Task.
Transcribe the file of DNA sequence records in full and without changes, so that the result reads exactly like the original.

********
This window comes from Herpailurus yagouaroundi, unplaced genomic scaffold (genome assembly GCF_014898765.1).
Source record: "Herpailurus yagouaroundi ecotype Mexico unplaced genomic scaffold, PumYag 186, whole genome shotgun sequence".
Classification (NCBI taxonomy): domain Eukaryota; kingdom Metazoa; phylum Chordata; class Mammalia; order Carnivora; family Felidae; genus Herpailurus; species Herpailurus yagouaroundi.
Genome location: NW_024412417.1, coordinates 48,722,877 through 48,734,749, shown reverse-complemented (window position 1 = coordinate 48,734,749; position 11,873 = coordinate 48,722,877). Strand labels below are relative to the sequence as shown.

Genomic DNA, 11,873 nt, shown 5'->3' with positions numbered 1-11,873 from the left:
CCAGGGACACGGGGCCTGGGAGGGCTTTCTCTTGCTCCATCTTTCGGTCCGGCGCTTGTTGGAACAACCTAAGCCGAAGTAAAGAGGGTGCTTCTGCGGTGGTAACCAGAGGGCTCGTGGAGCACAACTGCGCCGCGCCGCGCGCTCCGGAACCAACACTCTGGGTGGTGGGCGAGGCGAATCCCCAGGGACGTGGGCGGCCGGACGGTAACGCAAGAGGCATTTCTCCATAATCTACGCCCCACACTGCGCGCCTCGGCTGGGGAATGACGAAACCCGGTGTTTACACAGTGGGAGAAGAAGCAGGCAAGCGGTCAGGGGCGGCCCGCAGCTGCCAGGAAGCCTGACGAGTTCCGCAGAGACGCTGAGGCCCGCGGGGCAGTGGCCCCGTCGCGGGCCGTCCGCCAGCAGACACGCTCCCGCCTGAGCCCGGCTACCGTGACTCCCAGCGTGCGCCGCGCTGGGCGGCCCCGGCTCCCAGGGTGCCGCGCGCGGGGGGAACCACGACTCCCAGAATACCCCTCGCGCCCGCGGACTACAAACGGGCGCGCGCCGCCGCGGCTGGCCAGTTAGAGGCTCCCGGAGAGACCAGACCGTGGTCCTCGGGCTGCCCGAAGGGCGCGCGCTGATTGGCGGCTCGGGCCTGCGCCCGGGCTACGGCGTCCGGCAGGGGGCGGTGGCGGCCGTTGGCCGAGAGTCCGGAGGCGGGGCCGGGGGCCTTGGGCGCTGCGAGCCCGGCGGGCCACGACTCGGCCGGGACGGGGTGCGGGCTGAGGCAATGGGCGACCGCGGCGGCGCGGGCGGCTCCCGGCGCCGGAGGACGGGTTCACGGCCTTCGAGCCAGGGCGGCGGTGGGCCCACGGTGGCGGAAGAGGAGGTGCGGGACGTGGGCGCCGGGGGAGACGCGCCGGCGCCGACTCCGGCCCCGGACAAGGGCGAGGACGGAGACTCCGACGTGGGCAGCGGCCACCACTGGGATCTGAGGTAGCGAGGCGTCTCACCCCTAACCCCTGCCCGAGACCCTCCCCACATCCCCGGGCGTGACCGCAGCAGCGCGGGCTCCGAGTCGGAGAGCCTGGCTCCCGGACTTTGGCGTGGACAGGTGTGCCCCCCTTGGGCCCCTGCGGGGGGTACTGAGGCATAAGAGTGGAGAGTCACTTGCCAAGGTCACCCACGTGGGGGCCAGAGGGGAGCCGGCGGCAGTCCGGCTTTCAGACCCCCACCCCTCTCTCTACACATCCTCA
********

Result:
This window comes from Herpailurus yagouaroundi, unplaced genomic scaffold (genome assembly GCF_014898765.1).
Source record: "Herpailurus yagouaroundi ecotype Mexico unplaced genomic scaffold, PumYag 186, whole genome shotgun sequence".
Classification (NCBI taxonomy): domain Eukaryota; kingdom Metazoa; phylum Chordata; class Mammalia; order Carnivora; family Felidae; genus Herpailurus; species Herpailurus yagouaroundi.
Genome location: NW_024412417.1, coordinates 48,722,877 through 48,734,749, shown reverse-complemented (window position 1 = coordinate 48,734,749; position 11,873 = coordinate 48,722,877). Strand labels below are relative to the sequence as shown.

Genomic DNA, 11,873 nt, shown 5'->3' with positions numbered 1-11,873 from the left:
CCAGGGACACGGGGCCTGGGAGGGCTTTCTCTTGCTCCATCTTTCGGTCCGGCGCTTGTTGGAACAACCTAAGCCGAAGTAAAGAGGGTGCTTCTGCGGTGGTAACCAGAGGGCTCGTGGAGCACAACTGCGCCGCGCCGCGCGCTCCGGAACCAACACTCTGGGTGGTGGGCGAGGCGAATCCCCAGGGACGTGGGCGGCCGGACGGTAACGCAAGAGGCATTTCTCCATAATCTACGCCCCACACTGCGCGCCTCGGCTGGGGAATGACGAAACCCGGTGTTTACACAGTGGGAGAAGAAGCAGGCAAGCGGTCAGGGGCGGCCCGCAGCTGCCAGGAAGCCTGACGAGTTCCGCAGAGACGCTGAGGCCCGCGGGGCAGTGGCCCCGTCGCGGGCCGTCCGCCAGCAGACACGCTCCCGCCTGAGCCCGGCTACCGTGACTCCCAGCGTGCGCCGCGCTGGGCGGCCCCGGCTCCCAGGGTGCCGCGCGCGGGGGGAACCACGACTCCCAGAATACCCCTCGCGCCCGCGGACTACAAACGGGCGCGCGCCGCCGCGGCTGGCCAGTTAGAGGCTCCCGGAGAGACCAGACCGTGGTCCTCGGGCTGCCCGAAGGGCGCGCGCTGATTGGCGGCTCGGGCCTGCGCCCGGGCTACGGCGTCCGGCAGGGGGCGGTGGCGGCCGTTGGCCGAGAGTCCGGAGGCGGGGCCGGGGGCCTTGGGCGCTGCGAGCCCGGCGGGCCACGACTCGGCCGGGACGGGGTGCGGGCTGAGGCAATGGGCGACCGCGGCGGCGCGGGCGGCTCCCGGCGCCGGAGGACGGGTTCACGGCCTTCGAGCCAGGGCGGCGGTGGGCCCACGGTGGCGGAAGAGGAGGTGCGGGACGTGGGCGCCGGGGGAGACGCGCCGGCGCCGACTCCGGCCCCGGACAAGGGCGAGGACGGAGACTCCGACGTGGGCAGCGGCCACCACTGGGATCTGAGGTAGCGAGGCGTCTCACCCCTAACCCCTGCCCGAGACCCTCCCCACATCCCCGGGCGTGACCGCAGCAGCGCGGGCTCCGAGTCGGAGAGCCTGGCTCCCGGACTTTGGCGTGGACAGGTGTGCCCCCCTTGGGCCCCTGCGGGGGGTACTGAGGCATAAGAGTGGAGAGTCACTTGCCAAGGTCACCCACGTGGGGGCCAGAGGGGAGCCGGCGGCAGTCCGGCTTTCAGACCCCCACCCCTCTCTCTACACATCCTCA